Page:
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C h e c k i t o u t a t :
An Eastern Cape getaway Thrilling climax to Battle o the AcousticsEusebius Mckaiser returnsto Grahamstown
2 Te Oppidan Press 7 May 2013
By Zama MncubeEnvironment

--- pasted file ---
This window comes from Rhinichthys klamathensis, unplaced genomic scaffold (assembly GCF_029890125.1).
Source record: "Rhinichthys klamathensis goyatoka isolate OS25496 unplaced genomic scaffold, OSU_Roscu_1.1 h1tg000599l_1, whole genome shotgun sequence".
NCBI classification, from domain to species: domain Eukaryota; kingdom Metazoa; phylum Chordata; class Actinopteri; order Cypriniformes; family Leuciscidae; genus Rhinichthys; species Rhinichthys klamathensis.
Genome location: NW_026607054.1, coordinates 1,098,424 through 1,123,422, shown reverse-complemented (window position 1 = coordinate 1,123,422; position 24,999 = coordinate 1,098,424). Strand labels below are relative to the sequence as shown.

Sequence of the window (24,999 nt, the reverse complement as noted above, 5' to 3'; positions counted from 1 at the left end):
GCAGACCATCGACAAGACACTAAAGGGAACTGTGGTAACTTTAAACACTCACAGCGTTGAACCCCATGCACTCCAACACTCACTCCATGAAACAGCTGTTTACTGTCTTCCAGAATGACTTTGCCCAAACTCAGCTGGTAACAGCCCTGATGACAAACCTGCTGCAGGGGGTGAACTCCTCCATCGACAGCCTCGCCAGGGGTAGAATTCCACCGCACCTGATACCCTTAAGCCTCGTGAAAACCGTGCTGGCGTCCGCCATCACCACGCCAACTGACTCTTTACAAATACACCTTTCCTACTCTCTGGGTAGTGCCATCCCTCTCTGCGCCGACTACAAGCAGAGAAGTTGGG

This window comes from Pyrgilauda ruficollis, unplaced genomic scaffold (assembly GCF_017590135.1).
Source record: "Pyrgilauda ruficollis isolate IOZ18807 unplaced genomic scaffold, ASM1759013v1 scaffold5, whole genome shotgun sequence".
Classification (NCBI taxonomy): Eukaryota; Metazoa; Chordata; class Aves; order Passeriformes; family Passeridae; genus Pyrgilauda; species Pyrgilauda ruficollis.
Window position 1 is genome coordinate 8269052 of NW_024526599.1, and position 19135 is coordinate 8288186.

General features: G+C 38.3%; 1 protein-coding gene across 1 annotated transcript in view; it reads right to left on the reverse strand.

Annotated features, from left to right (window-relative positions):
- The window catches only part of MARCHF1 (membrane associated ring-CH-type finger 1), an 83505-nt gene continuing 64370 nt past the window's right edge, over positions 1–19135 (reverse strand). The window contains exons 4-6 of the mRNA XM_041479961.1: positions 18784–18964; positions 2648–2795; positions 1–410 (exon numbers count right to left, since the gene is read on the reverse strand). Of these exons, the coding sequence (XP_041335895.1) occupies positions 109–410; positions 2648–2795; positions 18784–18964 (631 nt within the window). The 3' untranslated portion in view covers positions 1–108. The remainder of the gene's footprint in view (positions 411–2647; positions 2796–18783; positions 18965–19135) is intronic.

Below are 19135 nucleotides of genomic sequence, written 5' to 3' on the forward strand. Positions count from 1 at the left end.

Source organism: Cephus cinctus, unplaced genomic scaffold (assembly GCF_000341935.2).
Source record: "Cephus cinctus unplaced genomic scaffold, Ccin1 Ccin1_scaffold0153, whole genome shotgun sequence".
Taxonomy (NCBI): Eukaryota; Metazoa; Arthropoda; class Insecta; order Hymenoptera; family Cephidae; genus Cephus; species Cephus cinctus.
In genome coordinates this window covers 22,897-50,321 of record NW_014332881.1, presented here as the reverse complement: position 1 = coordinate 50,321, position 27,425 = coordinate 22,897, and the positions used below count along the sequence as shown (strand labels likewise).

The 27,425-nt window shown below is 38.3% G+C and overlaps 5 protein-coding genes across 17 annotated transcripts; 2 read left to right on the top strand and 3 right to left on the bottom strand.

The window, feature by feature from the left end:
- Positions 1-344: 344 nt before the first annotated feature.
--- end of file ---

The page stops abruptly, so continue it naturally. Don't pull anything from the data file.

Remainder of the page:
Rhodes University is continually seeking to urtherits unwavering commitment to maximising energy eciency on campus. Te recent installation o new electricity meters in residences orms part o anew campus-wide “Energy Challenge”.